St. Joseph

History

Langley, B.C., was known as Langley Prairie when Catholic worship began here over a century ago. The land was flat then and now and mostly suitable for farming, with dust in the summer and mud in the winter, to make up for the lack of hills.

In Langley, the first Catholic masses were held in 1878 in the home of Joseph and Georgina Michaud, two pioneers of the community.  Their home was surrounded each Sunday by wagons driven by Catholic farming families to the timber house, from the surrounding farmlands that circled Langley. A portrait of the first priest in Langley still hangs in the old home, that is now an historic site.

But as the place grew so did the buildings the worshippers occupied and a schoolhouse – still standing on Fraser Highway – served as an early church.

In 1925, the first St. Joseph’s church was finished.  The little wooden building seated about 150 people, more than enough room for the 25 families that were registered in the parish. Because the parish organized theatre nights, card tournaments, dances and live music, with bazaars, teas and balls, it provided much of the community’s social life in the 1920s and 1930s. The first priest was a Father Tevlin.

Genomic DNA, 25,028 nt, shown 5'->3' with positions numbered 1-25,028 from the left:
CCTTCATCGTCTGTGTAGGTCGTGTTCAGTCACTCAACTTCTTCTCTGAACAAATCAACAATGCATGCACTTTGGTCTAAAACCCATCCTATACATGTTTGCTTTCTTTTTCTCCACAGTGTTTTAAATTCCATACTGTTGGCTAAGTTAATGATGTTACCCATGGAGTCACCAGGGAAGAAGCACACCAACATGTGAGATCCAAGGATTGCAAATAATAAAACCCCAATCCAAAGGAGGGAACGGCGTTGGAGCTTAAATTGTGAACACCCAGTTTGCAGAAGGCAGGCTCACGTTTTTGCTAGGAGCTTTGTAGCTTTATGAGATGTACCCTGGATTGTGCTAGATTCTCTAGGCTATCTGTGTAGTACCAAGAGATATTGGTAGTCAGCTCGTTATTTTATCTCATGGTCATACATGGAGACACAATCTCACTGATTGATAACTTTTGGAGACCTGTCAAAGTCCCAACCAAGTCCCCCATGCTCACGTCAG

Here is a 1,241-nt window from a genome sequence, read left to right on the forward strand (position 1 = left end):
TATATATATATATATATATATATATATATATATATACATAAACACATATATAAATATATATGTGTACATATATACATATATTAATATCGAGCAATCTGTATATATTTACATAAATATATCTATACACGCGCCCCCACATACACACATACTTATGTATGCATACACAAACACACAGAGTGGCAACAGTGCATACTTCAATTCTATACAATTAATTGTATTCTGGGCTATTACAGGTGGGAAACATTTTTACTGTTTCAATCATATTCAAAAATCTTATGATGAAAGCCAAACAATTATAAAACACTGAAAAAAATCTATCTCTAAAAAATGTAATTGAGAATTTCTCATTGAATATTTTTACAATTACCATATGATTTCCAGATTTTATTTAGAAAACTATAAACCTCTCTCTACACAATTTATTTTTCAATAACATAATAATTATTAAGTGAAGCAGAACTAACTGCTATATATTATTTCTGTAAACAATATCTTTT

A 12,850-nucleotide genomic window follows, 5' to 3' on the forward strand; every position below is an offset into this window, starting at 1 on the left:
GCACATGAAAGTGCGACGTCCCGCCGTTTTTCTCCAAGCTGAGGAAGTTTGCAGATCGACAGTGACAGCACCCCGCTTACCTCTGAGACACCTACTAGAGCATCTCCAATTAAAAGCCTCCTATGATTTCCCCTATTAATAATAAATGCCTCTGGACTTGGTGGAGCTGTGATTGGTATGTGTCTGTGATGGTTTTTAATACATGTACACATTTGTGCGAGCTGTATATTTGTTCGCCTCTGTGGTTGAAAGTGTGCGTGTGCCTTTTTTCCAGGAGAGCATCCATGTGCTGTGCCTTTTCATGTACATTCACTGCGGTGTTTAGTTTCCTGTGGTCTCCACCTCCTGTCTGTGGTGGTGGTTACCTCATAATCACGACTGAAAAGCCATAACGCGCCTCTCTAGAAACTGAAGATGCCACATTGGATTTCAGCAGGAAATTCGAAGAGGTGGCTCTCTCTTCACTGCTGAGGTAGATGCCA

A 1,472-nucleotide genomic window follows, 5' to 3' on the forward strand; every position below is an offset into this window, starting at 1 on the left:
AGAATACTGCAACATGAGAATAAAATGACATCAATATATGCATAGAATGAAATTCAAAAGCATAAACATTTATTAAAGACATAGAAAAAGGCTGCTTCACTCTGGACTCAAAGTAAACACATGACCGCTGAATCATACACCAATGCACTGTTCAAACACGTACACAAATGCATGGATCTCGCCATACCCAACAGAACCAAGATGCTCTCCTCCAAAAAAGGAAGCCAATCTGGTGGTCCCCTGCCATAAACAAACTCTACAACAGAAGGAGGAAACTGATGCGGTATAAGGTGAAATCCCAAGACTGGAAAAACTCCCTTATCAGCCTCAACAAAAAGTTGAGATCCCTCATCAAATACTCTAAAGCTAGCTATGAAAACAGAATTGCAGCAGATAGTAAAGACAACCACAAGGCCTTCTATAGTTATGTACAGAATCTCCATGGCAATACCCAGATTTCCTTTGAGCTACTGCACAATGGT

The first church was replaced over the years by a succession of buildings.

In 1943, a fire destroyed the church and its rectory. Masses for a while were held in a Canadian Army athletic hall and a local theatre until a new church was opened in 1945.

Many wedding receptions have taken place in the parish hall, as well as funeral gatherings, annual community dances and a wide assortment of other events.

In 2000, under the guidance of the pastor of the day, Father Joseph Ponti, a new church was opened and it continues to this day.

The parish school, St. Catherine's Catholic Elementary School, 20244 32 Ave., Langley, offers classes from kindergarten to grade seven.